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A Gentleman and a Scholar

James Q. Wilson, 1931-2012

Mar 19, 2012, Vol. 17, No. 26 • By CHRISTOPHER DEMUTH SR.
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That was the early phase of an intellectual career that would span 52 years (Jim’s last essay, on taxation and income distribution, was written in the teeth of worsening health and ran in the Washington Post a month before his death). As his fame increased, he acquired a reputation as the most restrained, punctilious, empirically grounded of public intellectuals. And it is true that Jim cherished the norms of academic life, sometimes to the point of starchiness. In the late 1960s, he was finishing a lengthy study of how the organization of police departments affected the conduct and effectiveness of patrolmen on the front lines. His mentor and friend Edward Banfield, who had once been a journalist, had a terrific idea for a title: The Bureaucrat on the Beat. Jim was appalled, and titled his book Varieties of Police Behavior. Yet he was not at all the timid academic who sticks close to the literature and reports new data with a minimum of interpretation. His writings in magazines and newspapers were distinguished for their lucid summaries of research findings from political science, economics, psychology, ethnography, genetics, and other academic fields. But the key to his intellectual influence (actually one of two keys—I’ll get to the other one later) lay elsewhere. It was his Tocqueville-like talent for creative observation and inspired interpretation and argument. As Wilson’s sometime coauthor Karlyn Bowman puts it, he had “an eye for the piquant detail.” He saw things that others did not see, whether he was reading a journal article, conducting a field interview, or following the news, sports, literature, the arts, or popular culture high and low (all of which he did avidly). And he made the most of what he saw.

Consider Jim’s most celebrated policy article, “Broken Windows,” written with George L. Kelling and published in 1982 in the Atlantic. The essay is conventionally treated as timely elaboration on an academic study which had found that, when an abandoned automobile had a single smashed window, it would soon be thoroughly vandalized. In fact, the article was based on a rejection of widely accepted findings, from careful empirical research, that putting police officers on foot patrols (rather than in patrol cars) had no effect on crime rates. That may be so, Wilson and Kelling wrote, in the short run in a neighborhood already wracked by violent crime. But it missed a larger and more important consideration: that the safety of a neighborhood is more than a matter of arrest rates, and depends ultimately on whether elementary norms of public conduct are being observed, so that residents feel secure in being out and about, which is good in itself and will in time lead to reduced violent crime as well. The broken windows study was introduced to illustrate the authors’ contention that people’s conduct is strongly influenced by their perception of the conduct of others in the immediate community. It was employed​—​along with other studies, discursive writings, history, illustrations from everyday life, appeals to logic and intuition, and persuasive rhetoric​—​to argue that the mission of policing ought to be expanded from crime-fighting to order-maintenance. The essay that launched a transformation in police practices (eventually cleaning up Times Square and other bellwether urban precincts) was not a popularization of research findings​—​the research findings pointed every which way. Rather it was an inspired, original proposition, constructed with fresh interpretations of selected research findings in tandem with other tools of understanding and exposition.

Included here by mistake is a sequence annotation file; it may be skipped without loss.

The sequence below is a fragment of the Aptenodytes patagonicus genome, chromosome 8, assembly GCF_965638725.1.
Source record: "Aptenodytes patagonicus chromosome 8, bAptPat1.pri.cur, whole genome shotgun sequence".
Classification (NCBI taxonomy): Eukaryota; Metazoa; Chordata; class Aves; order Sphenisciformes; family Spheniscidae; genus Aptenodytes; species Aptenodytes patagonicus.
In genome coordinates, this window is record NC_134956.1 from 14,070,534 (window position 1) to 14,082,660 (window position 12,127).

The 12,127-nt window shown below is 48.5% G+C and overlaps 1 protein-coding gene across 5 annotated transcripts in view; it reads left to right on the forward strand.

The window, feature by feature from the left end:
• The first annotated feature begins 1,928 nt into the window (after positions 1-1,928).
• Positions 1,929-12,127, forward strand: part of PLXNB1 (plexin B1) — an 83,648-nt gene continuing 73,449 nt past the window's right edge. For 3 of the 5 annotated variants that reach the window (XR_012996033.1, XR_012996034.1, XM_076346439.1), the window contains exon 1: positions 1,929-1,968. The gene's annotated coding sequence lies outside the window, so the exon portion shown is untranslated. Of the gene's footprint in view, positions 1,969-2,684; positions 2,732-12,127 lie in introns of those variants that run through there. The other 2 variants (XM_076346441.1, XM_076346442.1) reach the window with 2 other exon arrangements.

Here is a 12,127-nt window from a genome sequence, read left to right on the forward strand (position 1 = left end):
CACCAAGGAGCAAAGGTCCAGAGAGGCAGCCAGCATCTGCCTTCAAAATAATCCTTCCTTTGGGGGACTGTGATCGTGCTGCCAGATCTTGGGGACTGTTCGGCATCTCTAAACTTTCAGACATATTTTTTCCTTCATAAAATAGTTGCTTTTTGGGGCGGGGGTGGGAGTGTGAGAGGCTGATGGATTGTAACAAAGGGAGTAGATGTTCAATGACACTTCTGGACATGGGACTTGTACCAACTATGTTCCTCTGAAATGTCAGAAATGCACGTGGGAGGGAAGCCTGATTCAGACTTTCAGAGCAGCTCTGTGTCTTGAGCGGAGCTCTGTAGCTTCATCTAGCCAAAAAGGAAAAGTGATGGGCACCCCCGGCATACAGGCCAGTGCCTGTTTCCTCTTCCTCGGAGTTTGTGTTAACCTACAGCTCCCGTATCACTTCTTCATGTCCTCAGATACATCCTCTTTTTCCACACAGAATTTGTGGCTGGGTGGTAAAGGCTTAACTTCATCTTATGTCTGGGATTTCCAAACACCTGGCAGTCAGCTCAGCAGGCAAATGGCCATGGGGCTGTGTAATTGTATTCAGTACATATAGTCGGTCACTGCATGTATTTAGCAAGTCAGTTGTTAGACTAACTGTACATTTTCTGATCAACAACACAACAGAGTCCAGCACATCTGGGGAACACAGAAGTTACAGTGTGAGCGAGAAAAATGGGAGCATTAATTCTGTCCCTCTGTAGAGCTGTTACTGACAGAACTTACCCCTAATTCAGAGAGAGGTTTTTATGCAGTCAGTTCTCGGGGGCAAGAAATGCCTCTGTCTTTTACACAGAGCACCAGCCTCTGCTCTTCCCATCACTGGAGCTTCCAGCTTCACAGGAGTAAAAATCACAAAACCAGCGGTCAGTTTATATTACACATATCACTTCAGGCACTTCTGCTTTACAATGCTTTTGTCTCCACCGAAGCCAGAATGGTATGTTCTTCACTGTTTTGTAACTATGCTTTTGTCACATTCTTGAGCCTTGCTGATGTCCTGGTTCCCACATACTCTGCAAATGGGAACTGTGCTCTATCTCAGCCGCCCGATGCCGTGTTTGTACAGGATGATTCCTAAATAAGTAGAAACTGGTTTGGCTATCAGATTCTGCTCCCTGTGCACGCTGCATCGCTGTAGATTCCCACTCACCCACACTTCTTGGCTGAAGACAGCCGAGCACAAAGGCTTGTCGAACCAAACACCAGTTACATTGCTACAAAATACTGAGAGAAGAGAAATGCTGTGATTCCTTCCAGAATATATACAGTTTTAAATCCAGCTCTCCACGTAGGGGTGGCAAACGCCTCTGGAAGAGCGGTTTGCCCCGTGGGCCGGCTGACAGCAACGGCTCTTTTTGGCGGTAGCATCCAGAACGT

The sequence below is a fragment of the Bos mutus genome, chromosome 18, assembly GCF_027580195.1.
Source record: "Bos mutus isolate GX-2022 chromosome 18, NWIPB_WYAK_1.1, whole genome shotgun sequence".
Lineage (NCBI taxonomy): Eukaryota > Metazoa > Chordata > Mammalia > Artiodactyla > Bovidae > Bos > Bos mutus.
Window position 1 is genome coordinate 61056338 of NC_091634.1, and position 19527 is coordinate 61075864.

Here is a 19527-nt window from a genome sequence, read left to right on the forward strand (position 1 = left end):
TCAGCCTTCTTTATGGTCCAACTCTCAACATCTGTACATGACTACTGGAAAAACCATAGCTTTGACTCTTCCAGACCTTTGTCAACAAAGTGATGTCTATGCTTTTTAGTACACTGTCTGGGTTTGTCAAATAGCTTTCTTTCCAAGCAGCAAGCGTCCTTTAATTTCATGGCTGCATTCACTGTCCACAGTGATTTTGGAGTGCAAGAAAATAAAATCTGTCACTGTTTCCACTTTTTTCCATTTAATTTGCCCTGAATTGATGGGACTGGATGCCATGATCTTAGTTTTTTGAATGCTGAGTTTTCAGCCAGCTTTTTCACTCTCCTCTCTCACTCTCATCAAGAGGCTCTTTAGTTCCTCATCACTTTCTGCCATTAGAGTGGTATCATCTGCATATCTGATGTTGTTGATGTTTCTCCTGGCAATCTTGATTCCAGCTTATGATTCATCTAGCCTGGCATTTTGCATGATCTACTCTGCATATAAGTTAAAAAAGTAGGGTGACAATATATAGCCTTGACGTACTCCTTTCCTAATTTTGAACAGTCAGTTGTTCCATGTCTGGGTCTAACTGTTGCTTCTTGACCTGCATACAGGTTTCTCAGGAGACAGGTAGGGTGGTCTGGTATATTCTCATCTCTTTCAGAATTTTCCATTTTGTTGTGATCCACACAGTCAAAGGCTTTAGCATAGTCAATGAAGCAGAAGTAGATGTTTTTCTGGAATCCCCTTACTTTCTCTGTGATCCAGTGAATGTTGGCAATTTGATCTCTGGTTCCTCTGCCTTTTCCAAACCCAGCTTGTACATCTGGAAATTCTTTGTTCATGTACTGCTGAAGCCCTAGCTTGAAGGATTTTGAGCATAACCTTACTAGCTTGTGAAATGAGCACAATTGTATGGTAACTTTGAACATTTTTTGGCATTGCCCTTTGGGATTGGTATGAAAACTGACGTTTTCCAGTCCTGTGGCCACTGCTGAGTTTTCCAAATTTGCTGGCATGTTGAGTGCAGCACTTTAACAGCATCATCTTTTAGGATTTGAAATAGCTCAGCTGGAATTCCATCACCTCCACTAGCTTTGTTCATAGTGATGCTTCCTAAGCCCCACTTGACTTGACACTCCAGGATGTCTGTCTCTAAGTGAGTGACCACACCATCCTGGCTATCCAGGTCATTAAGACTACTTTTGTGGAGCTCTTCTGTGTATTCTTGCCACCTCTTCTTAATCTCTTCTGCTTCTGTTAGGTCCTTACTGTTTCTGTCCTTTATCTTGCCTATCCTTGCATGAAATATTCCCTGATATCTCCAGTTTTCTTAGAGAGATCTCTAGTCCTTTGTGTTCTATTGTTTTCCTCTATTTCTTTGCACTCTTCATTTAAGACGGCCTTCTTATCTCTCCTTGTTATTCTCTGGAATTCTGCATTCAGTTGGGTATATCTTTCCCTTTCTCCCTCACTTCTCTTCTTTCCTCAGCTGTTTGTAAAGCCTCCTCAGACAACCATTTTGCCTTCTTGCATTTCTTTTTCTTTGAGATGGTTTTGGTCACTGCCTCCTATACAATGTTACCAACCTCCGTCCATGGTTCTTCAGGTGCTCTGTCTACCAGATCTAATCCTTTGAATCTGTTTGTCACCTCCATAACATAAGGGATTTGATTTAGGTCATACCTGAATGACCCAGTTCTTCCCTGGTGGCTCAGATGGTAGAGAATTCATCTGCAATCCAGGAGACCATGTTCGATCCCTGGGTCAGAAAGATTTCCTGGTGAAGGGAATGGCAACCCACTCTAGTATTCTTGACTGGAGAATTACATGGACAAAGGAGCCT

Here is another instance of Wilson’s tremendous native perspicacity. In “A Guide to Reagan Country: The Political Culture of Southern California” (Commentary, May 1967), he set out to explain to his liberal Eastern friends the disturbing recent political developments in California. Ronald Reagan had just been elected governor in a landslide, and Jim called the phenomenon “Reaganism” (he may have coined the term). The assertive conservatism that Reagan embodied was not, he explained, a product of rootlessness, social alienation, bigotry, Birchite paranoia, or lotus-land selfishness, as so many pundits and intellectuals supposed. To the contrary, it expressed a new, thoroughly democratic political ethos that had developed among internal migrants, mainly (like Reagan himself) from the American heartland. They had come to Southern California in pursuit of happiness, and they were the opposite of rootless malcontents: They were the home-owning, upwardly mobile, newly middle-class bourgeoisie. “They are,” Jim wrote, “acquiring security, education, living space, and a life style that is based in its day-to-day routine on gentility, courtesy, hospitality, virtue.”

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